Fraunhofer IPK

Institute for Production Systems and Design Technology

Involving shop floor staff in production control

A dynamically changeable scheduling control as it is being developed by iWePro produces enormous changes on the shop floor as it shifts responsibility for processes and therefore necessitates adjustments to the activity profiles of certain groups of employees. Shop floor employees are currently usually required to execute a production plan drawn up by production management without deviations. But, in future, they are going to have a decisive say in workflows. Such involvement will require either additional qualifications or intuitive tools that provide support in carrying out the extended tasks. 

The concept employed by iWePro assumes that in a production set-up applying decentralized job shop production teams of employees share responsibility both for a group of machines – for instance, for a certain number of turning or milling machines – and for the process steps associated with these machines. Corresponding excerpts from the machine allocation schedule are individually adapted to their requirements and provided to them directly at their workplaces so that they can at all times be kept up to date about which processing steps for an order have been assigned to which of their machines. But they will not only be able to read the plan, they will also be able to actively intervene. If delays, machine downtimes or other events prevent the plan from being followed, they themselves can change how the machines in their work area are scheduled.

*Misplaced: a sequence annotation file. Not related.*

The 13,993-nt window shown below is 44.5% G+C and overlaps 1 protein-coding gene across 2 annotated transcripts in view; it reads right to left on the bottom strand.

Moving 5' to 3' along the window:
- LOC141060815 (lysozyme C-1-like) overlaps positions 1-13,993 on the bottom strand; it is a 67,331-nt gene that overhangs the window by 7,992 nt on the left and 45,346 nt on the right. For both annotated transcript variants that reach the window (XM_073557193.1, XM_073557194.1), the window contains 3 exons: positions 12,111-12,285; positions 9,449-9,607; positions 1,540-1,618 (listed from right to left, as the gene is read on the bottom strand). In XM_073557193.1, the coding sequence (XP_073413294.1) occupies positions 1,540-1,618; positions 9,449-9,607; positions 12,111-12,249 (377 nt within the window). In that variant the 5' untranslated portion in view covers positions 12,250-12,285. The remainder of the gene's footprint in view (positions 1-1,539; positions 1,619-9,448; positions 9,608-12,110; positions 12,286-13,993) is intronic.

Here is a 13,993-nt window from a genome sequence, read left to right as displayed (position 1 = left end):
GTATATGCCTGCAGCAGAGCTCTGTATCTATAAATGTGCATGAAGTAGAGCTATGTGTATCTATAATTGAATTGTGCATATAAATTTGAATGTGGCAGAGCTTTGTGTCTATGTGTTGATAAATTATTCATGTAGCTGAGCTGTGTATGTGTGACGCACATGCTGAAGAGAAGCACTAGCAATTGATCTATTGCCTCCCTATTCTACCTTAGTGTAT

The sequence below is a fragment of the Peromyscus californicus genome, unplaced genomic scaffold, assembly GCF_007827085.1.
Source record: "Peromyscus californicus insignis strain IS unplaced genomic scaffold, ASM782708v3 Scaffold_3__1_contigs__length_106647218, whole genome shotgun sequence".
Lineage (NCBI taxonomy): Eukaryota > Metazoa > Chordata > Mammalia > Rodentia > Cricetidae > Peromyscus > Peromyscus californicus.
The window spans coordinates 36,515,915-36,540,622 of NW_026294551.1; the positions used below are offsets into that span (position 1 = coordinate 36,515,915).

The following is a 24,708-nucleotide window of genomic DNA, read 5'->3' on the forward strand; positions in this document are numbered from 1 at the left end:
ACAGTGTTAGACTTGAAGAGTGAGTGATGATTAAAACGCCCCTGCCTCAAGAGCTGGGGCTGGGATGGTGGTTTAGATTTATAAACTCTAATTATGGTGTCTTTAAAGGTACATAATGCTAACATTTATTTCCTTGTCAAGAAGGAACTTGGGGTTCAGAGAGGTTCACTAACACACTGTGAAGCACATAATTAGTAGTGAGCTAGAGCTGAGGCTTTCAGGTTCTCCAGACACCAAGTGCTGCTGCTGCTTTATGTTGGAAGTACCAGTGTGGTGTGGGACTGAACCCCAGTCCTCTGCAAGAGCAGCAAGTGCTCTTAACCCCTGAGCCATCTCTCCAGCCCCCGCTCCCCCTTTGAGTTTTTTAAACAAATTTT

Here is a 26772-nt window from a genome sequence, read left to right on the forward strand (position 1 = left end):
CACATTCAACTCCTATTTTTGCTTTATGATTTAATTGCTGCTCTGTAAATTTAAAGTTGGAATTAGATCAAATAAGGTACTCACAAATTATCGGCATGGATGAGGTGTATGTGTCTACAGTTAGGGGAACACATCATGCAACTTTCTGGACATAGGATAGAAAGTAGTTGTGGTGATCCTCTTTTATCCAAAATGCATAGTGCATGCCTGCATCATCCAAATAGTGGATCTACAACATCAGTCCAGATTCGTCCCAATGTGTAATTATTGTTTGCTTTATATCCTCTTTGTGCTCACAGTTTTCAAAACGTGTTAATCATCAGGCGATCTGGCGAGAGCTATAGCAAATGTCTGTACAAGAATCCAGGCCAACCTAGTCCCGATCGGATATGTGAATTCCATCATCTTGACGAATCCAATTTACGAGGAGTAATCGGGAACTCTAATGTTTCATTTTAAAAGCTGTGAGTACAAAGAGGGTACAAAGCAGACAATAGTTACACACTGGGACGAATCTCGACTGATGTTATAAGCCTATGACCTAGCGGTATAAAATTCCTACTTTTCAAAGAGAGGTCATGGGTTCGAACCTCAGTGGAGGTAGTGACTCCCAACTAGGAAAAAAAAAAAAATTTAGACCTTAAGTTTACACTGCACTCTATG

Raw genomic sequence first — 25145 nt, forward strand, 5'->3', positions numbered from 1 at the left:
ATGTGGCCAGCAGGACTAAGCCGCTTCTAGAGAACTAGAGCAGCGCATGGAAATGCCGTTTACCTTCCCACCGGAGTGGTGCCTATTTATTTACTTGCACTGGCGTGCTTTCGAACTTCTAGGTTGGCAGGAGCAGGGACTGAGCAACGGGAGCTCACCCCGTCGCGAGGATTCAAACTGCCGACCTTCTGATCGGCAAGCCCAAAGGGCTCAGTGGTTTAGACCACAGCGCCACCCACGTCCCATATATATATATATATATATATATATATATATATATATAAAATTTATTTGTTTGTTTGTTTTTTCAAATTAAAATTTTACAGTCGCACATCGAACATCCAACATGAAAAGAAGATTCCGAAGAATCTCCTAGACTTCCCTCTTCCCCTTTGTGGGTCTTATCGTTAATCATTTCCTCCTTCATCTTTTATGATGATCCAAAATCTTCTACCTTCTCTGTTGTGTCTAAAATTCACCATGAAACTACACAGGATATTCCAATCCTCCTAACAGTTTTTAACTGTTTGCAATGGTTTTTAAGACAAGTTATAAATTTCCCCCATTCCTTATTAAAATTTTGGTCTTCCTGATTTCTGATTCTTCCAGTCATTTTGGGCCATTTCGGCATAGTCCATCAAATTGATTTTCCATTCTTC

In order to ensure that such reconfiguration creates as little disruption as possible, employees will be supported by an agent-based assistance system. This system takes account of such factors as the specific order's anticipated completion date, the availability of staff, machine conditions, and upcoming maintenance requirements and costs. Building upon this basis, it will make adjustment suggestions that the production staff can take into account when amending their plans. The system will also take care that any later processing stages or parallel jobs affected by the rescheduling will also be adapted and that all members of staff affected as well as the management level will be informed about the changes. 

Intelligent machine tools deliver a further benefit in the decentralization of process responsibilities. They constitute an important link between scheduling tasks and physical processes. Equipped with sensors, they are able to analyze their own states, anticipate maintenance requirements and report capacities. In addition, virtual machine tools allow all machining operations and tool changes within the flow to be simulated before a new production sequence is commenced – an example of such a process will be presented at the fair by a DMG-Mori virtual machine tool. This will support production staff in assuming production-manager responsibilities.